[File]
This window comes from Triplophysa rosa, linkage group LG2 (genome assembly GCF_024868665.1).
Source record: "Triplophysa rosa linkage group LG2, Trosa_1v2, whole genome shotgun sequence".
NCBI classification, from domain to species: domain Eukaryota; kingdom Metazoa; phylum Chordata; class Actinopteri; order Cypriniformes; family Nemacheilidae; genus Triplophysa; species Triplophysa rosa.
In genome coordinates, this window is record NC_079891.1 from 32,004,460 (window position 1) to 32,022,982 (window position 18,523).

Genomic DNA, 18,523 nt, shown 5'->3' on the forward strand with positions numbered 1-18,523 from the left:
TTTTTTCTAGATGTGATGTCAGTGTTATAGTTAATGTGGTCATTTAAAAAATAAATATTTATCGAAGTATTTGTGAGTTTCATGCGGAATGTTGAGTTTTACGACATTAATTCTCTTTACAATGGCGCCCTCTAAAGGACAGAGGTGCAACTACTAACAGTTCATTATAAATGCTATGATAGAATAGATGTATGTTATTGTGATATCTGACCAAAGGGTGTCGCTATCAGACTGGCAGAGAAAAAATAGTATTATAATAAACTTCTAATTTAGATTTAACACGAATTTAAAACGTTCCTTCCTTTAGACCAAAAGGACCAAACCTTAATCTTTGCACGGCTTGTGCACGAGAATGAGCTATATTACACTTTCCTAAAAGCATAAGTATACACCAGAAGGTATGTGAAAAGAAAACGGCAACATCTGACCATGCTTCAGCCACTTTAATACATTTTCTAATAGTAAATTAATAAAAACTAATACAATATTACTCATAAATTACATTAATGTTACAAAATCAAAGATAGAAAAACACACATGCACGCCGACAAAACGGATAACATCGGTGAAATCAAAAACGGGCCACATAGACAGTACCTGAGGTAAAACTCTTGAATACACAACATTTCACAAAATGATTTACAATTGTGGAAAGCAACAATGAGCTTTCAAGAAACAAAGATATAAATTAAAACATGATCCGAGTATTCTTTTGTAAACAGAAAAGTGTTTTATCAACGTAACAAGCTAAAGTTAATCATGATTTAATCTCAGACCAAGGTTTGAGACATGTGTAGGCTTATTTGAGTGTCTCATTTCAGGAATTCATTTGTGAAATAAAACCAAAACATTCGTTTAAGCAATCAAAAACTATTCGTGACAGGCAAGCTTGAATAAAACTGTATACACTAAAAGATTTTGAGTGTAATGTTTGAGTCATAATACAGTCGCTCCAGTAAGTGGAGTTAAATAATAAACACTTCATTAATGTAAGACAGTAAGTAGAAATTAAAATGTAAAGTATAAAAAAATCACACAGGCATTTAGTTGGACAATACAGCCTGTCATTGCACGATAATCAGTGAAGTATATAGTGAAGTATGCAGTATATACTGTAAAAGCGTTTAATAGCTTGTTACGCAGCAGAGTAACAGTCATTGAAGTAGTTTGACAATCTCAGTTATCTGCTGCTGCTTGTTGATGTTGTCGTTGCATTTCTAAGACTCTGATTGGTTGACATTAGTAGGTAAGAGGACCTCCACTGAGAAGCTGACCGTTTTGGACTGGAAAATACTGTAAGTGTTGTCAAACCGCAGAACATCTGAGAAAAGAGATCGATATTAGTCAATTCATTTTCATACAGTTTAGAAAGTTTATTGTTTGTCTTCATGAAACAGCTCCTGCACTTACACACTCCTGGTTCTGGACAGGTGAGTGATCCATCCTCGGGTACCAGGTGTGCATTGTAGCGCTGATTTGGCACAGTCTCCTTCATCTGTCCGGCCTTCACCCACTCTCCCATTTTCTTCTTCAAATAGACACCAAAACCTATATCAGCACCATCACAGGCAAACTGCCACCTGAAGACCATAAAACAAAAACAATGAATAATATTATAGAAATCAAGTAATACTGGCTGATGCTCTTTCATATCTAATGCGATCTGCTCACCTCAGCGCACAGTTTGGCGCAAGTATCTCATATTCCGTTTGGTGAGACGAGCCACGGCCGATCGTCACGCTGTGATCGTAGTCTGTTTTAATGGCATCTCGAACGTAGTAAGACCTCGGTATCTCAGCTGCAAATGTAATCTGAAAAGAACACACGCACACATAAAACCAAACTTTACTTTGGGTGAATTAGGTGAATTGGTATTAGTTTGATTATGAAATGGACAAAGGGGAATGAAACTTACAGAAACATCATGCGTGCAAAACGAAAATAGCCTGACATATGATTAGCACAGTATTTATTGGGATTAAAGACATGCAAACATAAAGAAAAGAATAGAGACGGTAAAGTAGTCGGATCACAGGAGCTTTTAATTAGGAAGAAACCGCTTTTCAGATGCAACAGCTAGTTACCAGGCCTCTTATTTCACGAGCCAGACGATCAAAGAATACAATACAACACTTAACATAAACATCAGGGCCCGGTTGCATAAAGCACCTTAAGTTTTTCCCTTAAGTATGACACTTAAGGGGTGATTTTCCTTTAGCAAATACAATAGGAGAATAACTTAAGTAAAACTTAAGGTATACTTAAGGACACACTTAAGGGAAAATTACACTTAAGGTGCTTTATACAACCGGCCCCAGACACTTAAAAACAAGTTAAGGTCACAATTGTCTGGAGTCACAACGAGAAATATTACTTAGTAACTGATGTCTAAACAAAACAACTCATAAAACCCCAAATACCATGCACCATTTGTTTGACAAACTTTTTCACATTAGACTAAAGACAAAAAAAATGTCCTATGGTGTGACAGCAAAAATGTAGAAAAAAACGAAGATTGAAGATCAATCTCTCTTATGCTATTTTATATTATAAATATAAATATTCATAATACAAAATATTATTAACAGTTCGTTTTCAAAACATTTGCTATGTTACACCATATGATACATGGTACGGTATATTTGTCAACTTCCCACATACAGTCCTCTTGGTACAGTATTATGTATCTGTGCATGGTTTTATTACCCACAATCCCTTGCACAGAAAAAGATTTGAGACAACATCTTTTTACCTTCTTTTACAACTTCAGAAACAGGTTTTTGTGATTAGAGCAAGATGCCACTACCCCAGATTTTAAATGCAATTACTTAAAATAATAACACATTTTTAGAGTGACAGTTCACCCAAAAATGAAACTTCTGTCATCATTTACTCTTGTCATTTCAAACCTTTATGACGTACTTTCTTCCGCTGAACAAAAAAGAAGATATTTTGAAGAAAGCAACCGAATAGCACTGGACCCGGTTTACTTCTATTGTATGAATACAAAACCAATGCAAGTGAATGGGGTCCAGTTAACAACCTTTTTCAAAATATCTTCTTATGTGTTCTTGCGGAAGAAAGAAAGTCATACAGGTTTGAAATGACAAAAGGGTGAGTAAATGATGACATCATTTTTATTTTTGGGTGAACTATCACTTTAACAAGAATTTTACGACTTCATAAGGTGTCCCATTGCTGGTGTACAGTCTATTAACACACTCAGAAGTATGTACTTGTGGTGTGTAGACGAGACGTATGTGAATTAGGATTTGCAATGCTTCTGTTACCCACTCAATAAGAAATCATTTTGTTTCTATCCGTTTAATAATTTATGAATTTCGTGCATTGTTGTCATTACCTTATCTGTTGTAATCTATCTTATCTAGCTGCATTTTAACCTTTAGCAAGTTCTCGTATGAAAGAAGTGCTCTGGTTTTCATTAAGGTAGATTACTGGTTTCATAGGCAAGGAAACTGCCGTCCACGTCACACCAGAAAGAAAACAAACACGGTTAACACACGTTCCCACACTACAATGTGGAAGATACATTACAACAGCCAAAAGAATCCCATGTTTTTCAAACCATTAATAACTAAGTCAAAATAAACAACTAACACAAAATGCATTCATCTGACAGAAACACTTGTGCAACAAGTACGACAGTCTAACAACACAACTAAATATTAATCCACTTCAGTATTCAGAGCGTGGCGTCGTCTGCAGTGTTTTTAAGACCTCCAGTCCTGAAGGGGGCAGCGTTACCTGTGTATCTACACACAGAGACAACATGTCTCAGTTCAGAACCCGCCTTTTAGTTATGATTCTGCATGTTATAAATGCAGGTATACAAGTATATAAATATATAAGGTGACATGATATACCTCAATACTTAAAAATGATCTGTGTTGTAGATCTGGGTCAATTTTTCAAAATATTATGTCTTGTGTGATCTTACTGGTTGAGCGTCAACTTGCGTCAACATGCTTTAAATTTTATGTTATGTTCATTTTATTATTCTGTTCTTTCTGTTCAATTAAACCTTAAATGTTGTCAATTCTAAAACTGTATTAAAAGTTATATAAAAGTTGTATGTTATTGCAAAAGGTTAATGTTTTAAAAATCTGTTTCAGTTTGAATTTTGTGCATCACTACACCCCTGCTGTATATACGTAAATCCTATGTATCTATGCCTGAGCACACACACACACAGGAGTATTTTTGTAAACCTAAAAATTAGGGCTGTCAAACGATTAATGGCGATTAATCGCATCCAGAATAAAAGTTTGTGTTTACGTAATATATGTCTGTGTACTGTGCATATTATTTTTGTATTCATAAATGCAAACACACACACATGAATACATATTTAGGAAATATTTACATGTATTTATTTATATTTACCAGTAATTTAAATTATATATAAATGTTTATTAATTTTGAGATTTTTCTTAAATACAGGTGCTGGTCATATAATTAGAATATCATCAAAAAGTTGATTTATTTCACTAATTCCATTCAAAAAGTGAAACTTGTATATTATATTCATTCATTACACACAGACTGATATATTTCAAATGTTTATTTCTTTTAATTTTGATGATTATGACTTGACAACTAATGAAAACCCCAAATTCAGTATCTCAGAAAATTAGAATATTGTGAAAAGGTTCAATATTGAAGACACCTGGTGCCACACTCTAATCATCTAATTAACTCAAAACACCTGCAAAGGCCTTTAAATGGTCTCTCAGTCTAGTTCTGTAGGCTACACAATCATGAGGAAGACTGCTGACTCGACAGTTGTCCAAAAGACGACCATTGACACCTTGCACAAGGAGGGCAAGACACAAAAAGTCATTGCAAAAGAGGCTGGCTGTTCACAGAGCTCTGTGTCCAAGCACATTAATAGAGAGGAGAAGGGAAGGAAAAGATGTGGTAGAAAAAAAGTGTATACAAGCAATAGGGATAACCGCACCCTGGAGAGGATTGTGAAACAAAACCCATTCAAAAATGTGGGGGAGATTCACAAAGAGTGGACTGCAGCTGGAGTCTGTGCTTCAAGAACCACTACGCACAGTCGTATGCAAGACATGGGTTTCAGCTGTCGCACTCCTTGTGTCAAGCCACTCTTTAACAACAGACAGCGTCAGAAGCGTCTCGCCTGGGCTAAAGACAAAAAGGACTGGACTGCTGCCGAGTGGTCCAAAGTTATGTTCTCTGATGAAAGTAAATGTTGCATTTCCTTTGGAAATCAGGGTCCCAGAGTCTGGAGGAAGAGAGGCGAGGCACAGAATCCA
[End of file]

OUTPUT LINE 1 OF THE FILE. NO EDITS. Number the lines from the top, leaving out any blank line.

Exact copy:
This window comes from Triplophysa rosa, linkage group LG2 (genome assembly GCF_024868665.1).